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Units April 13, 2022

The African and African American Experience of Slavery from Pre-Colonial Africa to the New Republic

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Lesson Summary: Students investigate slavery and resistance to enslavement in West African societies, and then make comparisons to the characteristics of slavery and indentured servitude in the colonies through writing and visual art. Students also examine primary source documents from the cases of four people who escaped slavery as part of an analysis of how the Declaration of Independence and U.S. Constitution were drafted and enforced. Downloads: Complete unit and unit materials
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This unit was created by social studies educators in Fort Worth, TX Schools, as part of the 2021 cohort of The 1619 Project Education Network. It is designed for facilitation across approximately 2-3 weeks, or 6-11 class periods.

Objectives and Outcomes

  • Students will understand the difference between pre-colonial and colonial slavery by examining the social structure in West Africa and the Americas.
  • Students will understand that colonial leaders codified slavery to assign a legal status to Africans in the colonies. 
  • Students will evaluate how leaders of the new republic created  founding documents to perpetuate and protect the institution of slavery.
  • Students will analyze how free blacks and fugitive slaves challenged the institution of slavery in the new republic. 

Essential Questions

  1. How did slavery connect to, and/or impact, individuals in West Africa?
  2. Why did West African leaders participate in the transatlantic slave trade?
  3. How did the transatlantic slave trade impact the continent of Africa?
  4. What were similarities and differences between social statuses of indentured servants and enslaved people?
  5. How was slavery codified in the colonies?
  6. How did slave codes define an individual’s social status in colonial America?
  7. In the Declaration of Independence, did  “life, liberty and pursuit of happiness” apply to all individuals living in the 13 colonies? 
  8. Did President Washington have the authority to nullify federal laws addressing fugitive slaves?
  9. What actions did slaves and free blacks take to resist the institution of slavery?

Unit Overview

West African leaders supplied Portuguese slave traders with people who were enslaved as part of the transatlantic slave trade. Many of the people sold into slavery were captives of war. This practice decreased the population in West Africa and increased the spread of slavery in the Americas.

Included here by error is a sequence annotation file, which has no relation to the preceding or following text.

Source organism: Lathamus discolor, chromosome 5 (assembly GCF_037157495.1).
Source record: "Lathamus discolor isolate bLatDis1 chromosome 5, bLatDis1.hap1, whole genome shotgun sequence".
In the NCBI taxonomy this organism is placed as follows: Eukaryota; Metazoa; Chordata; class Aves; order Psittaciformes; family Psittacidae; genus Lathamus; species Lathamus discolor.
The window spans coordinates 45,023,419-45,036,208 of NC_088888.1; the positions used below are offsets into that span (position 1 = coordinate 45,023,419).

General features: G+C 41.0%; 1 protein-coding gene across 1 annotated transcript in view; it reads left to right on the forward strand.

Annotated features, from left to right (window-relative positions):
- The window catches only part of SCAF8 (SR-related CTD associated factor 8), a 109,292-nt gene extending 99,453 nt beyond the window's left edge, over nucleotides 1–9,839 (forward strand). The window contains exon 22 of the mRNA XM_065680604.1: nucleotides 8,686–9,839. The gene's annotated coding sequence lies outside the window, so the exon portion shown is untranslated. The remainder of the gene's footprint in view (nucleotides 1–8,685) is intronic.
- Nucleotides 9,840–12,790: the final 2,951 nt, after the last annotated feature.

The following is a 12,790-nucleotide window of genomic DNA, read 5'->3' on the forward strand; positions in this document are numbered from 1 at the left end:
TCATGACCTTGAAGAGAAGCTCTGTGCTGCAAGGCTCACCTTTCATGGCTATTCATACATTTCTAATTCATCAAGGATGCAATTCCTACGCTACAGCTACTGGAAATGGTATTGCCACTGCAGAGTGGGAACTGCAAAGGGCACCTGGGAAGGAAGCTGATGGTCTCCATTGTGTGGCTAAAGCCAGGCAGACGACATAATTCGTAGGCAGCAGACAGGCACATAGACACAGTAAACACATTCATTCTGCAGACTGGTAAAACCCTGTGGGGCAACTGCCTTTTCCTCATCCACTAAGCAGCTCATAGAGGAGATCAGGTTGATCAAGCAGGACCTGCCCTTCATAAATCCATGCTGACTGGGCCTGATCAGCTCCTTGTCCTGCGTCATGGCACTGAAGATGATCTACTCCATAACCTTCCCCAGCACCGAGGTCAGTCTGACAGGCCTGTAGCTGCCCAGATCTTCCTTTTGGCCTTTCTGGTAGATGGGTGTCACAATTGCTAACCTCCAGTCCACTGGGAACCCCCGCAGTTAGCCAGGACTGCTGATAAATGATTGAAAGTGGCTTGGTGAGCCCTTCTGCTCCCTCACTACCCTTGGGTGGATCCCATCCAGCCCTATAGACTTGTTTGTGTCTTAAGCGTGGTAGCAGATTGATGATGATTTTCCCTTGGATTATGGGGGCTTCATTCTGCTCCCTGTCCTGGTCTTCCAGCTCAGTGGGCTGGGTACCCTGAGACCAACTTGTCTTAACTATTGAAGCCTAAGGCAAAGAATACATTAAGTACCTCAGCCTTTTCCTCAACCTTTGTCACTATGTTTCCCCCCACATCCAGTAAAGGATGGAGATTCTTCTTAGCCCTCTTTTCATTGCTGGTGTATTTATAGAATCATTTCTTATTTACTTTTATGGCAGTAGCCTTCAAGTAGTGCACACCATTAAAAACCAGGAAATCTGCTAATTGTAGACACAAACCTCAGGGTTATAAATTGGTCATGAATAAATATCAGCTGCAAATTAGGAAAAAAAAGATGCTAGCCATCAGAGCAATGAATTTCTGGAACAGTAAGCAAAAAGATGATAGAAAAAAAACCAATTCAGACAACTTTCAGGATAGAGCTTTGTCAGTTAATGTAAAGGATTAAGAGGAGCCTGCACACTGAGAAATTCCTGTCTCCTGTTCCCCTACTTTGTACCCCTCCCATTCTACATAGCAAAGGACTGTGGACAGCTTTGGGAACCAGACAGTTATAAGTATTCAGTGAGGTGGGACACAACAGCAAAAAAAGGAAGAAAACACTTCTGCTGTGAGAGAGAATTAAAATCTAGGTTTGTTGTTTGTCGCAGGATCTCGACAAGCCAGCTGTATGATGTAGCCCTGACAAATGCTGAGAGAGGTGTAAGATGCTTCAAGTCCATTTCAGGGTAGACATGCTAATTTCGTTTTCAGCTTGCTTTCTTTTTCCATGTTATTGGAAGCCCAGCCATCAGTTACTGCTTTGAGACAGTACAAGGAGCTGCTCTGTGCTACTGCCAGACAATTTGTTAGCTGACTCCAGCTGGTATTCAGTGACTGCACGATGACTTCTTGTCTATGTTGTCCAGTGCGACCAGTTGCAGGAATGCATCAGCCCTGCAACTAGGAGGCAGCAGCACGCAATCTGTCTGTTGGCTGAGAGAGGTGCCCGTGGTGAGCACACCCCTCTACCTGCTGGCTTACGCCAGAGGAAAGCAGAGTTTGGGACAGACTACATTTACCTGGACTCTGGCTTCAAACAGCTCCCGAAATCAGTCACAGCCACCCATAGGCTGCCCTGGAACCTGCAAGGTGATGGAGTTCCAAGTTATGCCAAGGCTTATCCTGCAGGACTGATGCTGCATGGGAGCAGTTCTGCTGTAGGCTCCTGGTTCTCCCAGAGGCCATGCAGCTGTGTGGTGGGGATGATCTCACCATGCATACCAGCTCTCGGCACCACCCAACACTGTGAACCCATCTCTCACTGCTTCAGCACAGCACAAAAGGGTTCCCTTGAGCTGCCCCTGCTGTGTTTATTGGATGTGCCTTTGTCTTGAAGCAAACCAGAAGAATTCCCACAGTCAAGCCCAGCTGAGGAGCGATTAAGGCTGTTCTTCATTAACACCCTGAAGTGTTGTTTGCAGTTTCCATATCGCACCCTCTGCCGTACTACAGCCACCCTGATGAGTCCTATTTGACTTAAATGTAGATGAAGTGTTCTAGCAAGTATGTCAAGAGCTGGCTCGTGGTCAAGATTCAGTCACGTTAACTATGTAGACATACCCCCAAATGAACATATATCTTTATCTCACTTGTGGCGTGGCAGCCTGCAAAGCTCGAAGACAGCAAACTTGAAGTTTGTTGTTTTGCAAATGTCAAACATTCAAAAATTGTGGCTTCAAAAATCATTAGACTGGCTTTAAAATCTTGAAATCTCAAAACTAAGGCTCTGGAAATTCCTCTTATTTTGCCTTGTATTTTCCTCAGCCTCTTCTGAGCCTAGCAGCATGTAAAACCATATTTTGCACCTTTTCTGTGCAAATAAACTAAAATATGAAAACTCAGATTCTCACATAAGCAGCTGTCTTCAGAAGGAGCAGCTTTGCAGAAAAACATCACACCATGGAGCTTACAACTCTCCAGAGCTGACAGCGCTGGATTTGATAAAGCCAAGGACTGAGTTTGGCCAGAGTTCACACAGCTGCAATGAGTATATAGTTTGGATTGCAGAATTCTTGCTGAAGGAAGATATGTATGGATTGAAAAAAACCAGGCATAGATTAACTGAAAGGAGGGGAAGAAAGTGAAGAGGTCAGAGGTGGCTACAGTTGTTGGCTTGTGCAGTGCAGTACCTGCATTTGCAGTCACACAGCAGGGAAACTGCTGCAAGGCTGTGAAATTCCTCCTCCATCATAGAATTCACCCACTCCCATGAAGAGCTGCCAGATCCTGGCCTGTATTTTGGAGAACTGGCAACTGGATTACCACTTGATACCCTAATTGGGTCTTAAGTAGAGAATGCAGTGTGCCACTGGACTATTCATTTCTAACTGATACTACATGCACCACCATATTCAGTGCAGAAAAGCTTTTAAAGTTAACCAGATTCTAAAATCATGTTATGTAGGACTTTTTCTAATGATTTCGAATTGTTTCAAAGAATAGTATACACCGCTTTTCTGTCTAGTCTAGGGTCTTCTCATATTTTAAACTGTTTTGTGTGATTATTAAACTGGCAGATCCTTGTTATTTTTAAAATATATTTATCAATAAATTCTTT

Although slavery was a part of West African societies, individuals who were enslaved in West Africa before colonization of the Americas were generally war captives, convicted of serious crimes, holding debt, or individuals who were enslaved by a group as part of a political military action against another group.  Being enslaved did not prevent individuals from moving between social classes and acquiring wealth. Enslavement also didn’t prevent individuals from retaining civic rights and privileges in these societies.  

Colonial slavery was an especially brutal and violent institution that deprived enslaved people of all rights and freedoms. Colonial leaders codified slavery to assign a legal status to Black people in the colonies. As a result, laws supporting slavery in the British colonies that would become the United States established a social structure that created a wealthy upper class, opportunities for poor whites to elevate their social status and acquire wealth, and access to a viable source of labor and political power resting in the hands of a small group of wealthy people with political power.  

In this unit, students will investigate slavery and resistance to enslavement in West African societies, the characteristics of colonial slavery, and how slaves codes systematically deprived free and enslaved Black people of rights and freedoms. 

Students will also analyze text from the Declaration of Independence, which was drafted by Thomas Jefferson in 1776. Students will explore how Thomas Jefferson addressed slavery in an initial draft of this document. They will also analyze whether the phrase “life, liberty, and the pursuit of happiness” applies to all individuals living in the colonies, and domestic and global reactions to this document.  

Finally, students will investigate President George Washington’s role as the head of the first executive branch in the United States. They will evaluate how Washington and the executive branch enforced the laws outlined in the Constitution and investigate if Washington broke his oath of office by violating the Fugitive Slave Act of 1796 to pursue the capture of Ona Judge. 

Performance Task

  1. Task for lessons related to pre-colonial slavery:

Students will design a poster or storyboard that illustrates the social status of enslaved people in pre-colonial Africa and the role of West African leaders in the transatlantic slave trade. 

  1. Task for lessons related to indentured servitude:

Students will create a written or video response to the following questions:

  • Why  did Jamestown create dual legal systems for Africans and Europeans in the colonies? 
  • How did these systems support the establishment of codified slavery?
  1. Task for lessons related to Ona Judge:

Students will write an op-ed responding to one of the following prompts:  

  • In the New Republic, are the principles of “all men are created equal” and “freedom for all” a goal or reality?  Why or why not? 
  • In the New Republic, should elected officials such as George Washington be able to use executive privilege to nullify or ignore federal and state laws that challenge the status quo?  Why or why not?

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